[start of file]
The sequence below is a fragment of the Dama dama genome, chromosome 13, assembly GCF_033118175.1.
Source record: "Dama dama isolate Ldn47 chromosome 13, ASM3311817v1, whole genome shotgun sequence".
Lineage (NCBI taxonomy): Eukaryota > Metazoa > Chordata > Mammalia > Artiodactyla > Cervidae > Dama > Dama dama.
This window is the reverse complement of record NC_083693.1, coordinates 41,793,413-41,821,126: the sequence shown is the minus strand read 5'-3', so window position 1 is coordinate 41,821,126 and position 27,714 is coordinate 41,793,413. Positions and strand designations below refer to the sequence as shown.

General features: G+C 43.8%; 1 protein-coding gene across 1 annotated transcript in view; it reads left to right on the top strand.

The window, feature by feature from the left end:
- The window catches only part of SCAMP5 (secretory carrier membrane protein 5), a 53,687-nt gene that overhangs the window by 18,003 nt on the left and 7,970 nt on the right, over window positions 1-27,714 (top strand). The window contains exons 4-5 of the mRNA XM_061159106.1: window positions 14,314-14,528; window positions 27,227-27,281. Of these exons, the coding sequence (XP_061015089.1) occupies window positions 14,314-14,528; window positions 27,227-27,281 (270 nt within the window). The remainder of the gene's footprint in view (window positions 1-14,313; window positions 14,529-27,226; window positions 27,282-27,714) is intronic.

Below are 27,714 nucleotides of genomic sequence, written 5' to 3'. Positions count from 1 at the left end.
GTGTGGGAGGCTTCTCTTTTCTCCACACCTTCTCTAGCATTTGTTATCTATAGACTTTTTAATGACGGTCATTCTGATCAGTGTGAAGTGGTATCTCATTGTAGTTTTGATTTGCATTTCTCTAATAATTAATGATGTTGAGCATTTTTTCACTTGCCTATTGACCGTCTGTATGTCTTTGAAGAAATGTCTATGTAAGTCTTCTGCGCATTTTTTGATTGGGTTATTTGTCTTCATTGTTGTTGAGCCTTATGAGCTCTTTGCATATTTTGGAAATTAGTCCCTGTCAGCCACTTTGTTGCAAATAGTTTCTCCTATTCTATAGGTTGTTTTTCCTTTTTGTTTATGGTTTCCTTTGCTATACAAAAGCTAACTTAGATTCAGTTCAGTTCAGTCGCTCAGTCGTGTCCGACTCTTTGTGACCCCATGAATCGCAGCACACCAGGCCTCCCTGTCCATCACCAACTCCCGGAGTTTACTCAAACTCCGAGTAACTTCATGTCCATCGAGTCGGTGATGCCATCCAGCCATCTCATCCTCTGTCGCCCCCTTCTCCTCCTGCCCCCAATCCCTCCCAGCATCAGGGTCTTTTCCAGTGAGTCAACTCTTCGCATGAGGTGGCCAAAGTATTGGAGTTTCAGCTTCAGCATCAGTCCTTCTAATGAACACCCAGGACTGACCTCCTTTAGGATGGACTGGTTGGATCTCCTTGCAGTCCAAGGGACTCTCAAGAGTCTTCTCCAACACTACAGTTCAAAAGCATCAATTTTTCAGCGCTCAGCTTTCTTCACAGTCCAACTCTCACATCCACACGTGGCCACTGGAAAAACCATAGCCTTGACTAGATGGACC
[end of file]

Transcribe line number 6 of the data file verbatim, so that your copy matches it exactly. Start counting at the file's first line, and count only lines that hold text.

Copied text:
The window, feature by feature from the left end: